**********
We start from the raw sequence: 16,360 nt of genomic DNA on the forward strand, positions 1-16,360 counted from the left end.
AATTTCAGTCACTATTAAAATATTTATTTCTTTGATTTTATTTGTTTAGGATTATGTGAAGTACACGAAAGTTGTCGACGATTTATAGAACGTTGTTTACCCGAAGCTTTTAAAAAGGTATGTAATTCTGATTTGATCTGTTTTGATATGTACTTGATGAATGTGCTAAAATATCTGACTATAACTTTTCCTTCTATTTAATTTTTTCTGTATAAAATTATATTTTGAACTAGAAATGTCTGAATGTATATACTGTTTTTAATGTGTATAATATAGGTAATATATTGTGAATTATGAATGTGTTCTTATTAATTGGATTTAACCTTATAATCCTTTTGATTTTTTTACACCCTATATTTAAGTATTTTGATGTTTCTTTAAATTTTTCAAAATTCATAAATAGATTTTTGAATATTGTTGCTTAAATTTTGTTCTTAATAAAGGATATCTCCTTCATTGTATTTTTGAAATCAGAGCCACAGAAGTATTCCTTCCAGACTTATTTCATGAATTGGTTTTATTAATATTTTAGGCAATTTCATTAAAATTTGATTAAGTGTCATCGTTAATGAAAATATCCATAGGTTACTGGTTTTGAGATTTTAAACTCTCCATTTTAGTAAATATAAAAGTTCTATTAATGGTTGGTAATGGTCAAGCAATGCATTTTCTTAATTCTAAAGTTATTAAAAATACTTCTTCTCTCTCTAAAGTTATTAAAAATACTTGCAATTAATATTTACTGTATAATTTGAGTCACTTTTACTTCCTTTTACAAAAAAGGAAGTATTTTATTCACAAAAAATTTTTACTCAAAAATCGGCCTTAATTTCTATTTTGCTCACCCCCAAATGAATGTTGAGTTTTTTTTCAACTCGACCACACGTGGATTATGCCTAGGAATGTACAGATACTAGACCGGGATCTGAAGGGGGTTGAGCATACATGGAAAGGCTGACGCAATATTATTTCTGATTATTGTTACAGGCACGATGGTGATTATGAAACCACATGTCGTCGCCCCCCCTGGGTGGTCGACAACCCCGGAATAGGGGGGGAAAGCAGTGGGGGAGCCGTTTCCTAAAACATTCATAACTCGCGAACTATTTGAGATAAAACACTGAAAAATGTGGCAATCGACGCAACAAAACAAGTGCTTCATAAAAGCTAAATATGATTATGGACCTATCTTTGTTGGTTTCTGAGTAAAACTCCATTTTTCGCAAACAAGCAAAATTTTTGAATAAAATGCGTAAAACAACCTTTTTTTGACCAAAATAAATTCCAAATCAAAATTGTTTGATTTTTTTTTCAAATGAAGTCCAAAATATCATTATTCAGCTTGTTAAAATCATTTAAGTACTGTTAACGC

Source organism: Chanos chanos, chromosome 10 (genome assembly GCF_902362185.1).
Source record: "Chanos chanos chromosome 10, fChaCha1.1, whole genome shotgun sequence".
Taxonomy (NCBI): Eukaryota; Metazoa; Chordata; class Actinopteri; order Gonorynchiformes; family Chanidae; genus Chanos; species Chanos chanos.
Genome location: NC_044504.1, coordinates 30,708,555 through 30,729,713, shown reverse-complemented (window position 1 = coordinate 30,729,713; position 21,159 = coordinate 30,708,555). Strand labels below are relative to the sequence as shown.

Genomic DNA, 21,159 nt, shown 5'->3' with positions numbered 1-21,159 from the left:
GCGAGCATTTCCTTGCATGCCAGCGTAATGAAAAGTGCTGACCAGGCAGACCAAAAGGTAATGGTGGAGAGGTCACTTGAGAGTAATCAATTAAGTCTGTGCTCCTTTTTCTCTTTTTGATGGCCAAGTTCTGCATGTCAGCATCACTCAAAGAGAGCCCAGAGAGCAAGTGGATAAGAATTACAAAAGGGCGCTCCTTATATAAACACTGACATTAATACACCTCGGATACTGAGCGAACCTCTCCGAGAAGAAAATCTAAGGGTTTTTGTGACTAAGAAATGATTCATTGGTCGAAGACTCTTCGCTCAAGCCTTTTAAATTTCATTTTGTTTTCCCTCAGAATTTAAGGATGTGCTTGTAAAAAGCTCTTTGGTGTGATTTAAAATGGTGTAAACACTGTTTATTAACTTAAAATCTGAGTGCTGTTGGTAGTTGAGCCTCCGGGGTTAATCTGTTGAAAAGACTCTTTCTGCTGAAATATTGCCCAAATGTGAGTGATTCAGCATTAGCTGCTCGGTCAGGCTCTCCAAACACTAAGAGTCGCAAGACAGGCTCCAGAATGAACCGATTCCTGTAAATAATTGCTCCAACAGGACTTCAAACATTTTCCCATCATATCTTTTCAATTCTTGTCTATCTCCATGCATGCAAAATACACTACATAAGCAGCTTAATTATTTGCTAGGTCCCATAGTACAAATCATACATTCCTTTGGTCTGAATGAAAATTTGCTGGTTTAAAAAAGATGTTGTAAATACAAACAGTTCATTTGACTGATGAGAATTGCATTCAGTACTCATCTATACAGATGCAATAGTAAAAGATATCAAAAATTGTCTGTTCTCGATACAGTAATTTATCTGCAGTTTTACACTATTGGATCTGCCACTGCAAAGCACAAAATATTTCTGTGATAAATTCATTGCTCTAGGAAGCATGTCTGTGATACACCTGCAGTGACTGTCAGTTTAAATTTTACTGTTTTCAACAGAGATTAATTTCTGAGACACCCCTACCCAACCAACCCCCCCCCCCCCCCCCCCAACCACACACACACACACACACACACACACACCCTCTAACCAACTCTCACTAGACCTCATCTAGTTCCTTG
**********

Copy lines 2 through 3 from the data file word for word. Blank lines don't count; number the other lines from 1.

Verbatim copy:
AATTTCAGTCACTATTAAAATATTTATTTCTTTGATTTTATTTGTTTAGGATTATGTGAAGTACACGAAAGTTGTCGACGATTTATAGAACGTTGTTTACCCGAAGCTTTTAAAAAGGTATGTAATTCTGATTTGATCTGTTTTGATATGTACTTGATGAATGTGCTAAAATATCTGACTATAACTTTTCCTTCTATTTAATTTTTTCTGTATAAAATTATATTTTGAACTAGAAATGTCTGAATGTATATACTGTTTTTAATGTGTATAATATAGGTAATATATTGTGAATTATGAATGTGTTCTTATTAATTGGATTTAACCTTATAATCCTTTTGATTTTTTTACACCCTATATTTAAGTATTTTGATGTTTCTTTAAATTTTTCAAAATTCATAAATAGATTTTTGAATATTGTTGCTTAAATTTTGTTCTTAATAAAGGATATCTCCTTCATTGTATTTTTGAAATCAGAGCCACAGAAGTATTCCTTCCAGACTTATTTCATGAATTGGTTTTATTAATATTTTAGGCAATTTCATTAAAATTTGATTAAGTGTCATCGTTAATGAAAATATCCATAGGTTACTGGTTTTGAGATTTTAAACTCTCCATTTTAGTAAATATAAAAGTTCTATTAATGGTTGGTAATGGTCAAGCAATGCATTTTCTTAATTCTAAAGTTATTAAAAATACTTCTTCTCTCTCTAAAGTTATTAAAAATACTTGCAATTAATATTTACTGTATAATTTGAGTCACTTTTACTTCCTTTTACAAAAAAGGAAGTATTTTATTCACAAAAAATTTTTACTCAAAAATCGGCCTTAATTTCTATTTTGCTCACCCCCAAATGAATGTTGAGTTTTTTTTCAACTCGACCACACGTGGATTATGCCTAGGAATGTACAGATACTAGACCGGGATCTGAAGGGGGTTGAGCATACATGGAAAGGCTGACGCAATATTATTTCTGATTATTGTTACAGGCACGATGGTGATTATGAAACCACATGTCGTCGCCCCCCCTGGGTGGTCGACAACCCCGGAATAGGGGGGGAAAGCAGTGGGGGAGCCGTTTCCTAAAACATTCATAACTCGCGAACTATTTGAGATAAAACACTGAAAAATGTGGCAATCGACGCAACAAAACAAGTGCTTCATAAAAGCTAAATATGATTATGGACCTATCTTTGTTGGTTTCTGAGTAAAACTCCATTTTTCGCAAACAAGCAAAATTTTTGAATAAAATGCGTAAAACAACCTTTTTTTGACCAAAATAAATTCCAAATCAAAATTGTTTGATTTTTTTTTCAAATGAAGTCCAAAATATCATTATTCAGCTTGTTAAAATCATTTAAGTACTGTTAACGC

Source organism: Chanos chanos, chromosome 10 (genome assembly GCF_902362185.1).